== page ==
West Bengal Suit, Alleging Centre's Misuse of CBI, Is Maintainable: Supreme Court
Debayan Roy (Bar  and  Bench) 10 July 2024
The Supreme Court on Wednesday held as maintainable the West Bengal government's suit alleging misuse of the Central Bureau of Investigation (CBI) by the Central government (State of West Bengal v. Union of India).
 
A Bench of Justices BR Gavai and Sandeep Mehta said the State's plaint disclosed a cause of action and rejected the Union government's contention that was a material suppression of facts.
 
"The contention of the Union is rejected. The suit by West Bengal shall proceed in accordance with law. We observe that these findings will have no bearing when the suit is decided on its own merits," the Court said. 
 
It cannot be said that the West Bengal government has not made out any case against the defendants (including the Central government and the CBI), the Court observed further.
 
It added that West Bengal's suit raised a legal issue as to whether after general consent is revoked by a State, the CBI could register and investigate cases in violation of Section 6 of the Delhi Special Police Establishment (DSPE) Act.
 
The Court will hear the suit on August 13 for framing of issues.
 
The original suit filed by the Trinamool Congress (TMC)-led West Bengal government against the Central government alleges that the CBI is being misused to target State governments.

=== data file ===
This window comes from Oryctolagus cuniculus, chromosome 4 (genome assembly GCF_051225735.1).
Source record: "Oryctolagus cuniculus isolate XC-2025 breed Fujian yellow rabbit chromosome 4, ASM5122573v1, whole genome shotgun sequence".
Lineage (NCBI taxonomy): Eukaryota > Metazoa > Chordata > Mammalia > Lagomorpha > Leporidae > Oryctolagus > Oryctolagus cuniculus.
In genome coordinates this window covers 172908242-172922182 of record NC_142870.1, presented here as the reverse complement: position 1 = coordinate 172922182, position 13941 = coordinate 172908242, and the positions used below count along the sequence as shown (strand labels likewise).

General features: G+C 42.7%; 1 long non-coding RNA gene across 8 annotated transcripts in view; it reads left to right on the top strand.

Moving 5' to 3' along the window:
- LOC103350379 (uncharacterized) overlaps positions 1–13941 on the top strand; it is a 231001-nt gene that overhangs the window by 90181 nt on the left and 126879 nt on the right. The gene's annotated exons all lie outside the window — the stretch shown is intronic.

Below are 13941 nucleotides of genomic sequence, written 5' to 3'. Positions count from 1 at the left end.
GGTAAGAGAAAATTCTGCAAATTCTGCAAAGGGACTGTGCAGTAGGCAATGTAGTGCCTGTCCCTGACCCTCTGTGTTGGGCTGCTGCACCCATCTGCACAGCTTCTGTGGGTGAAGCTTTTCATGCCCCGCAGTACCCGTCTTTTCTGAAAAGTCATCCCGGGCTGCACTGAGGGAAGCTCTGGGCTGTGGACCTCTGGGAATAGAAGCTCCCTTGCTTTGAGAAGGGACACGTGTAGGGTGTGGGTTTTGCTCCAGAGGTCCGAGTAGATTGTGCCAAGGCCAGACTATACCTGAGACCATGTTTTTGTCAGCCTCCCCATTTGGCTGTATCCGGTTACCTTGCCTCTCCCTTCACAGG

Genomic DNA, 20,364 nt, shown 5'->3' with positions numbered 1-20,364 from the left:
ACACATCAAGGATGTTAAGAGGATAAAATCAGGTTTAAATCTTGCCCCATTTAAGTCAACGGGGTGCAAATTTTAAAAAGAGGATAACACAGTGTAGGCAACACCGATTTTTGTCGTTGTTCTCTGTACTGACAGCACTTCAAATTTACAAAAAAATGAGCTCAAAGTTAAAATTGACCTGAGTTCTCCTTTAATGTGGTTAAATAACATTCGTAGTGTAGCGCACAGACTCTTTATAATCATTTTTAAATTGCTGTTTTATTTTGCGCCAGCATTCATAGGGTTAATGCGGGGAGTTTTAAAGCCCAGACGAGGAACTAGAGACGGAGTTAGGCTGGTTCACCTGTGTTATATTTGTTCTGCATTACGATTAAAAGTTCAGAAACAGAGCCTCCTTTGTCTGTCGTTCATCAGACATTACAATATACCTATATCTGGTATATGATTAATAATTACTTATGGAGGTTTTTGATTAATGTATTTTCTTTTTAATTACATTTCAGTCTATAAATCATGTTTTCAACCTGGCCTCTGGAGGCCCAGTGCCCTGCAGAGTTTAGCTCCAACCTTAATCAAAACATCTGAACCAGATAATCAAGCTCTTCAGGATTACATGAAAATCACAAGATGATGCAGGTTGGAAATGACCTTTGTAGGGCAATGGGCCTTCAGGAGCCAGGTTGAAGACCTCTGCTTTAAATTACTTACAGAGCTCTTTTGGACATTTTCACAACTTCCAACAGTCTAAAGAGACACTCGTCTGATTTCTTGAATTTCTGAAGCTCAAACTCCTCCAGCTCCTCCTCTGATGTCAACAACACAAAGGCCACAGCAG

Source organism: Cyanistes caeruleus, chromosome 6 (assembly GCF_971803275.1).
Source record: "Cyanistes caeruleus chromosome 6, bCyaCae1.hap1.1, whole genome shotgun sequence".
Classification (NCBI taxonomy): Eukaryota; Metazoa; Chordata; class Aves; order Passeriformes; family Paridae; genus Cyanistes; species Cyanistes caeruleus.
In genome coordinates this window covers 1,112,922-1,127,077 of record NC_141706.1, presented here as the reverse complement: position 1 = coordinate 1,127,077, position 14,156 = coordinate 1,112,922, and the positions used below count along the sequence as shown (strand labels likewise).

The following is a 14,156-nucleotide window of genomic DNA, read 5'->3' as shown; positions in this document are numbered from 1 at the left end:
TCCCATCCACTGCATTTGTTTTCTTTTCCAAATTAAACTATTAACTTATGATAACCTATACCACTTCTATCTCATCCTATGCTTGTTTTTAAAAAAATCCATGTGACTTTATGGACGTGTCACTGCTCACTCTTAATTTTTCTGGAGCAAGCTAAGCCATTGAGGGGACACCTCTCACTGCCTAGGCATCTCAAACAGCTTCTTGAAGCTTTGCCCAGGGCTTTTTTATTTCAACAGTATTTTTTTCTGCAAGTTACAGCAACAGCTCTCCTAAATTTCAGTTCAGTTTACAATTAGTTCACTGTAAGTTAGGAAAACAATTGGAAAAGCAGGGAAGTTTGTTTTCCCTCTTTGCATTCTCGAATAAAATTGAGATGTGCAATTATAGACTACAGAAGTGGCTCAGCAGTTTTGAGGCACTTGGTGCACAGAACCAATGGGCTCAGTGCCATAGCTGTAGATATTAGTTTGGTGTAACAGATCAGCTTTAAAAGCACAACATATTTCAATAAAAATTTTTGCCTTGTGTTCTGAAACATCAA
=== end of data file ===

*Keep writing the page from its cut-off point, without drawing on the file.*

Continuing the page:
The TMC government contended that since the State had withdrawn general consent for the CBI to investigate cases in the State, the central agency could no longer proceed with probes in West Bengal. 
 
If the CBI is allowed to enter a State for investigation, the Enforcement Directorate (ED) generally follows suit and the same has huge implications for Indian polity, the West Bengal government argued. 
 
The Central government had countered that the West Bengal government could not sue the Centre over cases being probed by the CBI as the central agency was independent.
 
The Central government asserted that the suit by the West Bengal government was liable to be dismissed as not maintainable since there was no cause of action disclosed in the plaint against the Central government.
 
The Centre added that the CBI cannot be made a party to such suits as per Article 131 of the Constitution (original jurisdiction of the Supreme Court with respect to Centre-State disputes).
 
Senior Advocate Kapil Sibal appeared for the West Bengal government, and Solicitor General (SG) Tushar Mehta represented the Union government.
 
The Court had reserved its verdict on the maintainability of the suit in May this year. 
 
The case has its origins in the results of the State Legislative Assembly elections held in West Bengal in May 2021.
 
After the elections, many persons who had to flee their houses due to the violence approached the Calcutta High Court claiming that they were not being allowed to return home by the workers of the ruling TMC.
 
On May 31, the Calcutta High Court ordered the formation of a three-member committee to ensure that persons displaced by post-poll violence in the State are able to return to their houses.
 
Thereafter, the High Court proceeded to call for intervention by the National Human Rights Commission (NHRC). Subsequently, the then NHRC Chairperson Justice Arun Mishra constituted a seven-member committee to inquire into complaints regarding post-poll violence.
 
The committee submitted a report accusing the TMC of turning affairs in the State into the "law of ruler", instead of a "rule of law", and called for a CBI probe in the matter.
 
The State government strongly contested the NHRC report, questioning the impartiality of the human rights body. It proceeded to file an original suit against the Central government in the matter, wherein it also questioned the High Court's decision to order a CBI probe.
 
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